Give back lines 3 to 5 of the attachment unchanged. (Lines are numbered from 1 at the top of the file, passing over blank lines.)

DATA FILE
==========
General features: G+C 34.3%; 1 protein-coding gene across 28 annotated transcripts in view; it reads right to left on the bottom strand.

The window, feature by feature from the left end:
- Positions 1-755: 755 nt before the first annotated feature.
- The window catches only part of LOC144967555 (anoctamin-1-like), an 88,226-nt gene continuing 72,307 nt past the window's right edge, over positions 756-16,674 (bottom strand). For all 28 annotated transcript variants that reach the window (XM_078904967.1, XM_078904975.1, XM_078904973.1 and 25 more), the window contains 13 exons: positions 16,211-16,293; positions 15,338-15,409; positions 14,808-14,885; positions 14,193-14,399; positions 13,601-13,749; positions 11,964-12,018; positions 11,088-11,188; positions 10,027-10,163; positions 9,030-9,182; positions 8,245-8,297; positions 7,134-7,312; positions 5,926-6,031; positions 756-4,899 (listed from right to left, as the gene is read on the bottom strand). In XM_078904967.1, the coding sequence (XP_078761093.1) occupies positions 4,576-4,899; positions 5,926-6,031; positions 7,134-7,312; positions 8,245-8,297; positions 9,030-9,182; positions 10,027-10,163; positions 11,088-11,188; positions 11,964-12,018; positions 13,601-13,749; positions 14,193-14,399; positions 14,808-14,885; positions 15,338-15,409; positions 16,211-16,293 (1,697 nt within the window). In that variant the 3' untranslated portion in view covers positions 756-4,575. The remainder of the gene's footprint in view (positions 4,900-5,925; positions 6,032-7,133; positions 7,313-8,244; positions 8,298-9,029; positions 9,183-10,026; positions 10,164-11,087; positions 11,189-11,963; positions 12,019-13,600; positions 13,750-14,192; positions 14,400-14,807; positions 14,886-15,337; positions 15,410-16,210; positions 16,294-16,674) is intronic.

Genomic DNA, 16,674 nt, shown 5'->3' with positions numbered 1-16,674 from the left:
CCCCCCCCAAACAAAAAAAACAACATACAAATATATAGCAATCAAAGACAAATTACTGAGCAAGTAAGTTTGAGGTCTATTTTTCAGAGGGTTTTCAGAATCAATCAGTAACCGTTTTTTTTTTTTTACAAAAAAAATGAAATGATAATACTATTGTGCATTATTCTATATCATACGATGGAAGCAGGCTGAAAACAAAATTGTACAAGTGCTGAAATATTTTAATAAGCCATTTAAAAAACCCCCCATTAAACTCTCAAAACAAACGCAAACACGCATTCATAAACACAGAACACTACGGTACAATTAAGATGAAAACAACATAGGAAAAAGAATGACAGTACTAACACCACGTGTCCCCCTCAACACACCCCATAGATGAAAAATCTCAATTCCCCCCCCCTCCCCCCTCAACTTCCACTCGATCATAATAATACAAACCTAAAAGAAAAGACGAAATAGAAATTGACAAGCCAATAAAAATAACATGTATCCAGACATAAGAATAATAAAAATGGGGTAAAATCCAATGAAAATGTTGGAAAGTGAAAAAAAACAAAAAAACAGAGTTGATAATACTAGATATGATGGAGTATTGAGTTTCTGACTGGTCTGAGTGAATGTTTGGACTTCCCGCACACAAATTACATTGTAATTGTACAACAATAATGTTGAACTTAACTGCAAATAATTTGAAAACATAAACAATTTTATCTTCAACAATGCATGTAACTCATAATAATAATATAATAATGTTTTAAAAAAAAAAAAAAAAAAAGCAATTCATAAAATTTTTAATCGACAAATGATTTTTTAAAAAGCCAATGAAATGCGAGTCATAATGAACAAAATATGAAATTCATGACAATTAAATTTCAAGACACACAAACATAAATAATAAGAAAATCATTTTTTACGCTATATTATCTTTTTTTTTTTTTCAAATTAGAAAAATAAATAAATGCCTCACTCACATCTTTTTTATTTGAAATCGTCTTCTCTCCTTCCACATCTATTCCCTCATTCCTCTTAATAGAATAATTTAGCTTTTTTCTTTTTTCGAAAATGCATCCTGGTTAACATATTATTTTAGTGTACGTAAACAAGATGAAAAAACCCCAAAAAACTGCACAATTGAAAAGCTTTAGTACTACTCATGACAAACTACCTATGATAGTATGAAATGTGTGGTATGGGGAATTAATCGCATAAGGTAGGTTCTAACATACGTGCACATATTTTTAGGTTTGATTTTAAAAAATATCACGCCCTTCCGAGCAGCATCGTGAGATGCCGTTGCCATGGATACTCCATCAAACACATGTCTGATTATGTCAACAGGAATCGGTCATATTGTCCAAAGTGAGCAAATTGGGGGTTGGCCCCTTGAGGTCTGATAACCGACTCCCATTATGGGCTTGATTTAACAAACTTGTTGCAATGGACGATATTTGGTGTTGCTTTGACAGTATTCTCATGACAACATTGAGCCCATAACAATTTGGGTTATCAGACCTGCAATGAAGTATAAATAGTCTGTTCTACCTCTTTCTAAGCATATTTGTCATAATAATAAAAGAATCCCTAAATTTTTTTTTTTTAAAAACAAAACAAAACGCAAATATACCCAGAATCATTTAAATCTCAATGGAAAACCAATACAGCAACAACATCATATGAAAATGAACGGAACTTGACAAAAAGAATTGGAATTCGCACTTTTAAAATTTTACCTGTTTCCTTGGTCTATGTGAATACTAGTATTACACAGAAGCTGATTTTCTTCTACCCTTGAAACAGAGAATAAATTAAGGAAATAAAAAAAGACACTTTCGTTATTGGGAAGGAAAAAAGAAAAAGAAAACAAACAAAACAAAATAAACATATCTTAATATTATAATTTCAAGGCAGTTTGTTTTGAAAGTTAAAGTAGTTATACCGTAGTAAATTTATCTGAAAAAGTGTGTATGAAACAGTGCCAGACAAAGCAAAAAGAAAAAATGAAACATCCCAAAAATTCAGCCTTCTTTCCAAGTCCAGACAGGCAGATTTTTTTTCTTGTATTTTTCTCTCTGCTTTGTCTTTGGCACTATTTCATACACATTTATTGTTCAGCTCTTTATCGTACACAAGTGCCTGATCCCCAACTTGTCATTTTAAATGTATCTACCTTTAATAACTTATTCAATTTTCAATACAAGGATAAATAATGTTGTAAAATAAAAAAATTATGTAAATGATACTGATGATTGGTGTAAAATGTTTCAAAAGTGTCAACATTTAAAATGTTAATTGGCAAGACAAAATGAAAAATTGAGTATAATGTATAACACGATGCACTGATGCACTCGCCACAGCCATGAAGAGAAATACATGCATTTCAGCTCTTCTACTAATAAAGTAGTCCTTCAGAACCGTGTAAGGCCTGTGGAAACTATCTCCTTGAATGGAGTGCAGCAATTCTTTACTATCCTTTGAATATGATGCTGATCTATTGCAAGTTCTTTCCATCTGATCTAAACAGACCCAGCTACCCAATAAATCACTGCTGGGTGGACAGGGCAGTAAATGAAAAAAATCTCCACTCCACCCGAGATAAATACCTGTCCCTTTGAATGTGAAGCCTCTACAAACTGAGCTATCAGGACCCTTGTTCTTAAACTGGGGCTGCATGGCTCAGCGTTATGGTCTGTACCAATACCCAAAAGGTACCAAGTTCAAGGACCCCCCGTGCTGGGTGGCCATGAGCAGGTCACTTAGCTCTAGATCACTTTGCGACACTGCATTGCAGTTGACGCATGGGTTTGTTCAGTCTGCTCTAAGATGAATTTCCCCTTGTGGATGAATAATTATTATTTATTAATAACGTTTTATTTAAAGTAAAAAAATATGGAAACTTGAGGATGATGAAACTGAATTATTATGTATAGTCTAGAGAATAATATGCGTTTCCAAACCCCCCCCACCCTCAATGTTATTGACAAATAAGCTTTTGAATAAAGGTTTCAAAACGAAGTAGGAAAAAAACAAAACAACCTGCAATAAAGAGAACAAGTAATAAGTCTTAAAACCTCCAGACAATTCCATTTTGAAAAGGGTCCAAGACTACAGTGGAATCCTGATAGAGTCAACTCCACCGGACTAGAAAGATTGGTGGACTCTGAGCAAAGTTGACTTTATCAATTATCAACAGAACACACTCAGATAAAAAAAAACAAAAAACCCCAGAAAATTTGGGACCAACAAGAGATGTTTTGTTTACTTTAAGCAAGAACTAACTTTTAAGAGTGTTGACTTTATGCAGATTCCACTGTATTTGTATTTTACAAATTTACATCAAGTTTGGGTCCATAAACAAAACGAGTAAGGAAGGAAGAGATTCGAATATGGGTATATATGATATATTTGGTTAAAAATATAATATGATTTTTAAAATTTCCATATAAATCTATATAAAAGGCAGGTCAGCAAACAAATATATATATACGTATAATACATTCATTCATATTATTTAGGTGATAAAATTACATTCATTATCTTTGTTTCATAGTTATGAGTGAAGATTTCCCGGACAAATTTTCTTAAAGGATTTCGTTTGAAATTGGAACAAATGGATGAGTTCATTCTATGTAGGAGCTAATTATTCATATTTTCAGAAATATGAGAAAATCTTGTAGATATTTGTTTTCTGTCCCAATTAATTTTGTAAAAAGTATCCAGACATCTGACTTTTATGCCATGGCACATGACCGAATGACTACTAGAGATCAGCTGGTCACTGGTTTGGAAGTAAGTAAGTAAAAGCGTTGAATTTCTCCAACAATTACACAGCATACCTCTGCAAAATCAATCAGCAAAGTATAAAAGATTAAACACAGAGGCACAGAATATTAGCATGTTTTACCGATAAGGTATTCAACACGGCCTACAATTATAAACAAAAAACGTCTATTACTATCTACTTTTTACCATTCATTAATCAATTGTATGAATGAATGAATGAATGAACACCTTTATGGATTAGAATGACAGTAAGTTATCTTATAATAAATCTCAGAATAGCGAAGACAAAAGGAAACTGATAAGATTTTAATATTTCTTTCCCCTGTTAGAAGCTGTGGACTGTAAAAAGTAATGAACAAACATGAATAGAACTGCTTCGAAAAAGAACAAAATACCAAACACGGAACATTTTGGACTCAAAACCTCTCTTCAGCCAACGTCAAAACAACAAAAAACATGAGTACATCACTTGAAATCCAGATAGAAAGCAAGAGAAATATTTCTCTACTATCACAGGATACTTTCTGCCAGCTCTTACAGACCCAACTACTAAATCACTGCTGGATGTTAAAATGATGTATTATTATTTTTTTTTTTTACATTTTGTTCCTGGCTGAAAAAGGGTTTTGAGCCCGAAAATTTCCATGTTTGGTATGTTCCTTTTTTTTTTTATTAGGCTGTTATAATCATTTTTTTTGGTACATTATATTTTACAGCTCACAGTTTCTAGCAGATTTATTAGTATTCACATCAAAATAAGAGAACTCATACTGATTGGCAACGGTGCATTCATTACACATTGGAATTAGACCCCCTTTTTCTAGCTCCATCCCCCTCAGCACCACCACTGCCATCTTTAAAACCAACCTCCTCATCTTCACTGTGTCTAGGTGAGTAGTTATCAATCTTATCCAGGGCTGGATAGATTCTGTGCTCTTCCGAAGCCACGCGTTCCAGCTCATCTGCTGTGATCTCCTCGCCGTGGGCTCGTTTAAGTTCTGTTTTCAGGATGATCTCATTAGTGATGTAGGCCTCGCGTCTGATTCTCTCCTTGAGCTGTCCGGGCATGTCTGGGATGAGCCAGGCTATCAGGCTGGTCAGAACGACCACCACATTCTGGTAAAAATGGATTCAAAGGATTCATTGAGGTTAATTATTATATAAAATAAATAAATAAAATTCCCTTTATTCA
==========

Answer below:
- Positions 1-755: 755 nt before the first annotated feature.
- The window catches only part of LOC144967555 (anoctamin-1-like), an 88,226-nt gene continuing 72,307 nt past the window's right edge, over positions 756-16,674 (bottom strand). For all 28 annotated transcript variants that reach the window (XM_078904967.1, XM_078904975.1, XM_078904973.1 and 25 more), the window contains 13 exons: positions 16,211-16,293; positions 15,338-15,409; positions 14,808-14,885; positions 14,193-14,399; positions 13,601-13,749; positions 11,964-12,018; positions 11,088-11,188; positions 10,027-10,163; positions 9,030-9,182; positions 8,245-8,297; positions 7,134-7,312; positions 5,926-6,031; positions 756-4,899 (listed from right to left, as the gene is read on the bottom strand). In XM_078904967.1, the coding sequence (XP_078761093.1) occupies positions 4,576-4,899; positions 5,926-6,031; positions 7,134-7,312; positions 8,245-8,297; positions 9,030-9,182; positions 10,027-10,163; positions 11,088-11,188; positions 11,964-12,018; positions 13,601-13,749; positions 14,193-14,399; positions 14,808-14,885; positions 15,338-15,409; positions 16,211-16,293 (1,697 nt within the window). In that variant the 3' untranslated portion in view covers positions 756-4,575. The remainder of the gene's footprint in view (positions 4,900-5,925; positions 6,032-7,133; positions 7,313-8,244; positions 8,298-9,029; positions 9,183-10,026; positions 10,164-11,087; positions 11,189-11,963; positions 12,019-13,600; positions 13,750-14,192; positions 14,400-14,807; positions 14,886-15,337; positions 15,410-16,210; positions 16,294-16,674) is intronic.

Genomic DNA, 16,674 nt, shown 5'->3' with positions numbered 1-16,674 from the left: